The gain for Jio is that once the affordable smartphone is ready and commercially launched, the low-paying JioPhone users can migrate to it and enhance its average revenue per user (Arpu).
The Reliance Jio-Google collaboration is not only beneficial for the Indian company by enabling it to on-board the nearly 350 million 2G subscribers to its 4G network fold, the deal, for which Google is investing Rs 33,737 crore into the Jio Platforms for a 7.77% stake, will also lead to big gains for the tech giant.
As is known, as part of the tie-up Jio will manufacture affordable, entry-level 4G smartphones. Since Google would be developing the software for these affordable smartphones, it stands to gain revenue-wise, as 2G users moving to 4G will buy several apps and updates from its Playstore over a period of time. The payment for buying apps and their updates are directly made by the consumers to companies like Google. This broadening of the revenue base will be a big gain for Google, analysts maintain.
The other major gain for the tech major would be that it can effectively compete and protect its turf in the app domain at a time when Facebook has also tied up with Jio and would use the opportunity to enhance its apps. For instance, Facebook’s arm WhatsApp is in the process of getting into the payments business and wants to scale this big time in India. Google already has Google Pay, and once WhatsApp gets into this business, there would be major competition between the two. This competition is going to be challenging since WhatsApp has tied up with Jio Mart, which is an e-commerce venture that brings neighbourhood grocery stores into its fold. If consumers buy from Jio Mart using a WhatsApp button, chances of using WhatsApp pay would be higher. Since Reliance Retail has plans to broaden Jio Mart by getting into other consumer segments also, the WhatsApp payment business has the potential of a huge leg-up with time. It is here that Google needs to protect its turf.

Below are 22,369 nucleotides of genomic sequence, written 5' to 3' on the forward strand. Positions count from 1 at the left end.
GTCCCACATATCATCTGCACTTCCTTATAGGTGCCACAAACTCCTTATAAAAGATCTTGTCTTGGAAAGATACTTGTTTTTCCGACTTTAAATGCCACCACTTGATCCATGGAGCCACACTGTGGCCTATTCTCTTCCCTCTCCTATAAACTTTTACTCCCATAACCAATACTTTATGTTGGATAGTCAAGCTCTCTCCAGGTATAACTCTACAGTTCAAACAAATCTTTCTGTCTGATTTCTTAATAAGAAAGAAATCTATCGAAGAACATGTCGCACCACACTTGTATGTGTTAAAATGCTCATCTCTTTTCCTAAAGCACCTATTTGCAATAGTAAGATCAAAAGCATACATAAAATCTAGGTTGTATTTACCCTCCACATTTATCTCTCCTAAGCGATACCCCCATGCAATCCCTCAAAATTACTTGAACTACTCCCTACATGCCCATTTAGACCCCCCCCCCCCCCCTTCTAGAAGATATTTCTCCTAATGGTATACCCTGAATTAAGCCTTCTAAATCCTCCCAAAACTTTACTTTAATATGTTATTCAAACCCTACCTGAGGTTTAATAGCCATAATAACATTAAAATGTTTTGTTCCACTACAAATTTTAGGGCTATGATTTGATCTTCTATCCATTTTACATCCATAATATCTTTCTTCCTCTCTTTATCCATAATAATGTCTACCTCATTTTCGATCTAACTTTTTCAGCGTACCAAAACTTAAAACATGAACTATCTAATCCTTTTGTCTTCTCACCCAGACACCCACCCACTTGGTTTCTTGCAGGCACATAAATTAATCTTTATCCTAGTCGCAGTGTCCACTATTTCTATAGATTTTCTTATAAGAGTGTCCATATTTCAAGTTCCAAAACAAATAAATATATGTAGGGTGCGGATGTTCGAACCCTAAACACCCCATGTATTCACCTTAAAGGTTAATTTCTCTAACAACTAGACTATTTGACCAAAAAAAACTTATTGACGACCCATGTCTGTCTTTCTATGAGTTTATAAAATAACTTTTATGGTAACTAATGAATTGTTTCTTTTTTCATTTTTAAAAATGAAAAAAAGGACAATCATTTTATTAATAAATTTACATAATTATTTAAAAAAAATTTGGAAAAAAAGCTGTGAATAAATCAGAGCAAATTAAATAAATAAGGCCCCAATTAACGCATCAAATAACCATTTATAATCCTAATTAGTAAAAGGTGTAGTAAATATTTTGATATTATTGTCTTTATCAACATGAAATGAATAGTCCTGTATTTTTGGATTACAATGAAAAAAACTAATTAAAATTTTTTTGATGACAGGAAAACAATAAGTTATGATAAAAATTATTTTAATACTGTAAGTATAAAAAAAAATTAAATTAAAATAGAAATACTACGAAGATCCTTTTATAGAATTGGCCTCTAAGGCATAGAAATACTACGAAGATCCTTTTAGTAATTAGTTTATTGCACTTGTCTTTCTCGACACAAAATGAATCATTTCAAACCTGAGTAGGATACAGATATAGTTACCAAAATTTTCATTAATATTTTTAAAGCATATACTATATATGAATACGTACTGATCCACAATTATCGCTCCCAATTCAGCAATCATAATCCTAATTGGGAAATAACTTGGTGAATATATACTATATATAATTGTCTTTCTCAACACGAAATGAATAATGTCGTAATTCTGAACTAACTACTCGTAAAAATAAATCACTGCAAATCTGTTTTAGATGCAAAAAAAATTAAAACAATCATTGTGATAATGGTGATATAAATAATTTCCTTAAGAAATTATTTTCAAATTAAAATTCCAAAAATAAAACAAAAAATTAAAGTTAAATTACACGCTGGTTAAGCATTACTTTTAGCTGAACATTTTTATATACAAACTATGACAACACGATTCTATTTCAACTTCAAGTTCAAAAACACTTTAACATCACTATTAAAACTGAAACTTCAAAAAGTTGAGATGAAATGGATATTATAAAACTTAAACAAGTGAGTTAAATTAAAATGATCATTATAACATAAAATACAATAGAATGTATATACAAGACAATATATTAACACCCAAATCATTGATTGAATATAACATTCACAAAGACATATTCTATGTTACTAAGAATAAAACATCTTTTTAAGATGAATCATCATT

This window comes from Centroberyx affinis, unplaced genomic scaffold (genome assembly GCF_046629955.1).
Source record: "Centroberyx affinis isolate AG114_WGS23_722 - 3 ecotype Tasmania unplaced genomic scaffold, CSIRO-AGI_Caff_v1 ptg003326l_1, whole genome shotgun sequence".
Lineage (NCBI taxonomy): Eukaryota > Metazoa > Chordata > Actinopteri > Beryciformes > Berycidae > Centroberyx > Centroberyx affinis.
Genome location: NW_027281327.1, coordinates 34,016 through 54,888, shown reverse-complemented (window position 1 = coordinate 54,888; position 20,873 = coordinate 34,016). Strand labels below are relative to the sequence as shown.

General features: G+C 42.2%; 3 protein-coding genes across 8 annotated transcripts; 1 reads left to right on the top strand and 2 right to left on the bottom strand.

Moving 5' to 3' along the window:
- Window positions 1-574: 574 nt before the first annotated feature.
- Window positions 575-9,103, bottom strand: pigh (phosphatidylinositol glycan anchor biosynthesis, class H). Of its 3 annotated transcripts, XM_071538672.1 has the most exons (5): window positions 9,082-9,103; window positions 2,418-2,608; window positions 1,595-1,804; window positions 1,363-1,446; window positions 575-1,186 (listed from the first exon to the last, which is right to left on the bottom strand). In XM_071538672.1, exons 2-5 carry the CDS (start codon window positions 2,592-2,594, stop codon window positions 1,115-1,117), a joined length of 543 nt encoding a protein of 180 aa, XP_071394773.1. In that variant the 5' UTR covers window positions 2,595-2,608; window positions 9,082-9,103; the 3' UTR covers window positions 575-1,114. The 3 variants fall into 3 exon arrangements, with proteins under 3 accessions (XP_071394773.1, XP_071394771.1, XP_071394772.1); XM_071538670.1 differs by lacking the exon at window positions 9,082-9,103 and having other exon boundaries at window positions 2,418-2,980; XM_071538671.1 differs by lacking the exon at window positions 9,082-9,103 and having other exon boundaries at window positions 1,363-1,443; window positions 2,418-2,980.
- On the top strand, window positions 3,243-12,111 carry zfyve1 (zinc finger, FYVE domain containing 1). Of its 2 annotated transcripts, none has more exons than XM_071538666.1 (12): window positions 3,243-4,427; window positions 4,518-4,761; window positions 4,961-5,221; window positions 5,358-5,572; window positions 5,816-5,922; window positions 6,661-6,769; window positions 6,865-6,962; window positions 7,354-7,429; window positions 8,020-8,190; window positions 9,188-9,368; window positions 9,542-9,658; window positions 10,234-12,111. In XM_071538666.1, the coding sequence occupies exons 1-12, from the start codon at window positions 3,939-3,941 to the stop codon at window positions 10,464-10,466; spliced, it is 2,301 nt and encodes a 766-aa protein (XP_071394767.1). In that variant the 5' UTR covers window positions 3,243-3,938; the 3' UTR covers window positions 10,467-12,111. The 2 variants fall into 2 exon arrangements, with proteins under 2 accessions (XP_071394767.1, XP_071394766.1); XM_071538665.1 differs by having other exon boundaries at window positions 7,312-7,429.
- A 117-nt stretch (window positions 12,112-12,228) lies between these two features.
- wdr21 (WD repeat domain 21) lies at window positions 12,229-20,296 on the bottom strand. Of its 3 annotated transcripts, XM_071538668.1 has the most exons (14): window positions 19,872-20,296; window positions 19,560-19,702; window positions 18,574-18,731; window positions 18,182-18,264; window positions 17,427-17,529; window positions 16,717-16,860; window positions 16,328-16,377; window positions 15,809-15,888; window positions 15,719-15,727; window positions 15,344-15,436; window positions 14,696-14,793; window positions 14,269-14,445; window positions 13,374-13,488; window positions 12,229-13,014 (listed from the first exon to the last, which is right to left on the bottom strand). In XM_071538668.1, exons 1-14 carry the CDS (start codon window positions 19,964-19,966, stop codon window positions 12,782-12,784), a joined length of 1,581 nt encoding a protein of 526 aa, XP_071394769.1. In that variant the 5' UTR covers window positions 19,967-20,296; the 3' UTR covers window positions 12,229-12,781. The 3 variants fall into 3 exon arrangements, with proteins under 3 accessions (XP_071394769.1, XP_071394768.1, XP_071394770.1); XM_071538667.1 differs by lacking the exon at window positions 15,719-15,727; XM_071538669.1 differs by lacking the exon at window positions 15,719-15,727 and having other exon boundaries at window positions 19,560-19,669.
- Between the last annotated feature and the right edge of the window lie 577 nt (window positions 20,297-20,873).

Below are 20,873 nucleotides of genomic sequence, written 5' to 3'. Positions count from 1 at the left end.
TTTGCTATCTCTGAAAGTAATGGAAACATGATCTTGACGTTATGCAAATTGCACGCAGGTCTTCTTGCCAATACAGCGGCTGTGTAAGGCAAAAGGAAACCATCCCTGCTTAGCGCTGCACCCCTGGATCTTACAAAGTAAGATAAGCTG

The challenge would exist for Jio too to balance the interests of these two tech majors, as there is hardly any precedent of the two being present under the same corporate fold before this. The gain for Jio is that once the affordable smartphone is ready and commercially launched, the low-paying JioPhone users can migrate to it and enhance its average revenue per user (Arpu). Way back in 2018, Jio had launched the low-end JioPhone aimed at low-paying subscribers who could not afford smartphones. Though JioPhone is a 4G phone, it does not have features like downloading apps, etc, so apps like Facebook or WhatsApp need to be built into them at the manufacturing stage itself. The consumers using these phones barely use such apps, which is why Arpu and data usage do not see a surge. There are around 100 million JioPhone users.
Though Jio has a higher subscriber base than Bharti Airtel, if one looks at the January-March numbers, its Arpu at Rs 131 was much lower than Bharti’s Rs 154. Even the data usage per customer of Bharti was higher at 14 GB a month compared to Jio’s 11 GB. With the Google smartphone, this trend can be reversed.